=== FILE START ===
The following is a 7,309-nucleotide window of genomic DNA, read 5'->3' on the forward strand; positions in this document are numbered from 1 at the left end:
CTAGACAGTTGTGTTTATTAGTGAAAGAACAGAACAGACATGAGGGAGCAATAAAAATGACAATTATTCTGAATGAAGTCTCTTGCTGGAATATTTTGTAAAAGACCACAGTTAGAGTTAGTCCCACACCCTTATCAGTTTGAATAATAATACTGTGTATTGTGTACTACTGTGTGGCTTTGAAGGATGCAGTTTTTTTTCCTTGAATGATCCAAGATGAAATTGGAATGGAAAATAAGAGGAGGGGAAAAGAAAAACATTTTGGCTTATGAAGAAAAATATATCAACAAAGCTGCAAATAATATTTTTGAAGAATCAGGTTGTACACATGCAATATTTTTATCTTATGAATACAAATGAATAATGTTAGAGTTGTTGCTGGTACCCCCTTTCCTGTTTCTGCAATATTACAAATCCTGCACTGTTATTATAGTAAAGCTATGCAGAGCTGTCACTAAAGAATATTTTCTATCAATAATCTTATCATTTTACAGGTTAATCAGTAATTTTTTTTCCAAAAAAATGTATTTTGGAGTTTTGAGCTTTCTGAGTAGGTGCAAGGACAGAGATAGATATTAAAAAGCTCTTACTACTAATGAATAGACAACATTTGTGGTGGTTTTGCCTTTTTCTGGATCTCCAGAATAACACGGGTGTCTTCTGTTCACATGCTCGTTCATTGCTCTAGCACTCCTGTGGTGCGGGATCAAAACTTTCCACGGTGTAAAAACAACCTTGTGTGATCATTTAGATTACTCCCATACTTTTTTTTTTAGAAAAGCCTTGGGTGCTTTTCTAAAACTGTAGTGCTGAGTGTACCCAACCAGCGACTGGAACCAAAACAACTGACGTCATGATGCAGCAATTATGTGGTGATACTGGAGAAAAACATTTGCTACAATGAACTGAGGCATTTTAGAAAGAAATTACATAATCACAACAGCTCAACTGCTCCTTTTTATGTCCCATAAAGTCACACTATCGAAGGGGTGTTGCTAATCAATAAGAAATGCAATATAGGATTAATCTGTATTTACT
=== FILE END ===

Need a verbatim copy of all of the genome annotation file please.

The following is a 7,309-nucleotide window of genomic DNA, read 5'->3' on the forward strand; positions in this document are numbered from 1 at the left end:
CTAGACAGTTGTGTTTATTAGTGAAAGAACAGAACAGACATGAGGGAGCAATAAAAATGACAATTATTCTGAATGAAGTCTCTTGCTGGAATATTTTGTAAAAGACCACAGTTAGAGTTAGTCCCACACCCTTATCAGTTTGAATAATAATACTGTGTATTGTGTACTACTGTGTGGCTTTGAAGGATGCAGTTTTTTTTCCTTGAATGATCCAAGATGAAATTGGAATGGAAAATAAGAGGAGGGGAAAAGAAAAACATTTTGGCTTATGAAGAAAAATATATCAACAAAGCTGCAAATAATATTTTTGAAGAATCAGGTTGTACACATGCAATATTTTTATCTTATGAATACAAATGAATAATGTTAGAGTTGTTGCTGGTACCCCCTTTCCTGTTTCTGCAATATTACAAATCCTGCACTGTTATTATAGTAAAGCTATGCAGAGCTGTCACTAAAGAATATTTTCTATCAATAATCTTATCATTTTACAGGTTAATCAGTAATTTTTTTTCCAAAAAAATGTATTTTGGAGTTTTGAGCTTTCTGAGTAGGTGCAAGGACAGAGATAGATATTAAAAAGCTCTTACTACTAATGAATAGACAACATTTGTGGTGGTTTTGCCTTTTTCTGGATCTCCAGAATAACACGGGTGTCTTCTGTTCACATGCTCGTTCATTGCTCTAGCACTCCTGTGGTGCGGGATCAAAACTTTCCACGGTGTAAAAACAACCTTGTGTGATCATTTAGATTACTCCCATACTTTTTTTTTTAGAAAAGCCTTGGGTGCTTTTCTAAAACTGTAGTGCTGAGTGTACCCAACCAGCGACTGGAACCAAAACAACTGACGTCATGATGCAGCAATTATGTGGTGATACTGGAGAAAAACATTTGCTACAATGAACTGAGGCATTTTAGAAAGAAATTACATAATCACAACAGCTCAACTGCTCCTTTTTATGTCCCATAAAGTCACACTATCGAAGGGGTGTTGCTAATCAATAAGAAATGCAATATAGGATTAATCTGTATTTACT